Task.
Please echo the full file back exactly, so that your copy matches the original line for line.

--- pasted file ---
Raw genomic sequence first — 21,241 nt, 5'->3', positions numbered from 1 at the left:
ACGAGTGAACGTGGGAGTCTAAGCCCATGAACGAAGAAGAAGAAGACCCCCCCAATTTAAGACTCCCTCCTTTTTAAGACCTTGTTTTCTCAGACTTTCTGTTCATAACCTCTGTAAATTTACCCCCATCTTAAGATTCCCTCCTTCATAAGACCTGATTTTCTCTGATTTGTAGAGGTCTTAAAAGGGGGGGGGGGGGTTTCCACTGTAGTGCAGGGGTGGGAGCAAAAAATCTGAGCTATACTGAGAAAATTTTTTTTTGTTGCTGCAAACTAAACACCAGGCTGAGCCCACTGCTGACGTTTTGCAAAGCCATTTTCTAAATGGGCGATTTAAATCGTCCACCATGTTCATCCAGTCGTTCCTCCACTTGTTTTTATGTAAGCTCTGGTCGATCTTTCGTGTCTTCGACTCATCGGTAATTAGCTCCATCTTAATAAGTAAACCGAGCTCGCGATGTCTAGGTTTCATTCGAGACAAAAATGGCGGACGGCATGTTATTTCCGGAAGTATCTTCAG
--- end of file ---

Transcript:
Raw genomic sequence first — 21,241 nt, 5'->3', positions numbered from 1 at the left:
ACGAGTGAACGTGGGAGTCTAAGCCCATGAACGAAGAAGAAGAAGACCCCCCCAATTTAAGACTCCCTCCTTTTTAAGACCTTGTTTTCTCAGACTTTCTGTTCATAACCTCTGTAAATTTACCCCCATCTTAAGATTCCCTCCTTCATAAGACCTGATTTTCTCTGATTTGTAGAGGTCTTAAAAGGGGGGGGGGGGGTTTCCACTGTAGTGCAGGGGTGGGAGCAAAAAATCTGAGCTATACTGAGAAAATTTTTTTTTGTTGCTGCAAACTAAACACCAGGCTGAGCCCACTGCTGACGTTTTGCAAAGCCATTTTCTAAATGGGCGATTTAAATCGTCCACCATGTTCATCCAGTCGTTCCTCCACTTGTTTTTATGTAAGCTCTGGTCGATCTTTCGTGTCTTCGACTCATCGGTAATTAGCTCCATCTTAATAAGTAAACCGAGCTCGCGATGTCTAGGTTTCATTCGAGACAAAAATGGCGGACGGCATGTTATTTCCGGAAGTATCTTCAG